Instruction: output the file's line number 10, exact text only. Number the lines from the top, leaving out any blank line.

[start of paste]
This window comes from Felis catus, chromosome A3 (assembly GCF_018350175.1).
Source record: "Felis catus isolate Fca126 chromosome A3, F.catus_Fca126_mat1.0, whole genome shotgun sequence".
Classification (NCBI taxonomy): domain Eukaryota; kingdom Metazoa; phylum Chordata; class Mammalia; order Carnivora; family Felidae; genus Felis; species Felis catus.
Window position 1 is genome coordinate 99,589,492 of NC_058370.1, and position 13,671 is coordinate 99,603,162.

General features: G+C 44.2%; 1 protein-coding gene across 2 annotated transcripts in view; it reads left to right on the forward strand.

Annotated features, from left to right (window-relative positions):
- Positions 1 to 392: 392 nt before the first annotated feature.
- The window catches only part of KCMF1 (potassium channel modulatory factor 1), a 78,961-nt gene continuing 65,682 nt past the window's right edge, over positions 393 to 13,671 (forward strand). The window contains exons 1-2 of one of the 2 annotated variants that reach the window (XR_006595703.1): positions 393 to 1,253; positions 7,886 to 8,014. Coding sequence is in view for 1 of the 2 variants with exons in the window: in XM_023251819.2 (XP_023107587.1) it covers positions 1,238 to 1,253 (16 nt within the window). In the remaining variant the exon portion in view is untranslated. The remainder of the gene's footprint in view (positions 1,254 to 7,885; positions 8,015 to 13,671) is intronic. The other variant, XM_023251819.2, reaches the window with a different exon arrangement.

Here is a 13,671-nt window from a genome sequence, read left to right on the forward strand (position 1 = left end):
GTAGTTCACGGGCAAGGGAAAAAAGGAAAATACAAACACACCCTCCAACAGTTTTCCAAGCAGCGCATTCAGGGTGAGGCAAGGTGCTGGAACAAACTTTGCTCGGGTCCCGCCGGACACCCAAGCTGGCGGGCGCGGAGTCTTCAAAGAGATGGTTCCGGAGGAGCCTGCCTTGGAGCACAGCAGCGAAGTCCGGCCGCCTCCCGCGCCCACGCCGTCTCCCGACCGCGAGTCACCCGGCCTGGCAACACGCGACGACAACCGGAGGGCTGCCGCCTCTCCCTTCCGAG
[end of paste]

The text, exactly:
GTAGTTCACGGGCAAGGGAAAAAAGGAAAATACAAACACACCCTCCAACAGTTTTCCAAGCAGCGCATTCAGGGTGAGGCAAGGTGCTGGAACAAACTTTGCTCGGGTCCCGCCGGACACCCAAGCTGGCGGGCGCGGAGTCTTCAAAGAGATGGTTCCGGAGGAGCCTGCCTTGGAGCACAGCAGCGAAGTCCGGCCGCCTCCCGCGCCCACGCCGTCTCCCGACCGCGAGTCACCCGGCCTGGCAACACGCGACGACAACCGGAGGGCTGCCGCCTCTCCCTTCCGAG